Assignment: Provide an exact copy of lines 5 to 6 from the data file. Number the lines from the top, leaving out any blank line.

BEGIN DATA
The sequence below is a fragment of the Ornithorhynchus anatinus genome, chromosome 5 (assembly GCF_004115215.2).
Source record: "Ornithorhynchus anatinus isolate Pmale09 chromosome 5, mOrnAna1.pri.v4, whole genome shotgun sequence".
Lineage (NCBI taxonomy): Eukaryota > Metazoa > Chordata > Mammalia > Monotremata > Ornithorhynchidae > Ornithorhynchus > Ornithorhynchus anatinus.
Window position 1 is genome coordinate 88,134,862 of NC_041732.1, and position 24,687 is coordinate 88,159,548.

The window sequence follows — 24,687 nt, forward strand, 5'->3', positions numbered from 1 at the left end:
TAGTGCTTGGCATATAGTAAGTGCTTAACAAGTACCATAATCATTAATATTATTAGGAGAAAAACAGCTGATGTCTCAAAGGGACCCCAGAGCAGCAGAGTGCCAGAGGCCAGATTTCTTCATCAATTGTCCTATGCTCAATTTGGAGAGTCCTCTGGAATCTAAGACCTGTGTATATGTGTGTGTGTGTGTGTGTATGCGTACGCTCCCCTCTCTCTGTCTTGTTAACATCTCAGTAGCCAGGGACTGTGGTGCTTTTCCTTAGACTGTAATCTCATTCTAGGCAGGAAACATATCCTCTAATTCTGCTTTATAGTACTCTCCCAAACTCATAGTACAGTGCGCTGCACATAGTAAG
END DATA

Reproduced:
The window sequence follows — 24,687 nt, forward strand, 5'->3', positions numbered from 1 at the left end:
TAGTGCTTGGCATATAGTAAGTGCTTAACAAGTACCATAATCATTAATATTATTAGGAGAAAAACAGCTGATGTCTCAAAGGGACCCCAGAGCAGCAGAGTGCCAGAGGCCAGATTTCTTCATCAATTGTCCTATGCTCAATTTGGAGAGTCCTCTGGAATCTAAGACCTGTGTATATGTGTGTGTGTGTGTGTGTATGCGTACGCTCCCCTCTCTCTGTCTTGTTAACATCTCAGTAGCCAGGGACTGTGGTGCTTTTCCTTAGACTGTAATCTCATTCTAGGCAGGAAACATATCCTCTAATTCTGCTTTATAGTACTCTCCCAAACTCATAGTACAGTGCGCTGCACATAGTAAG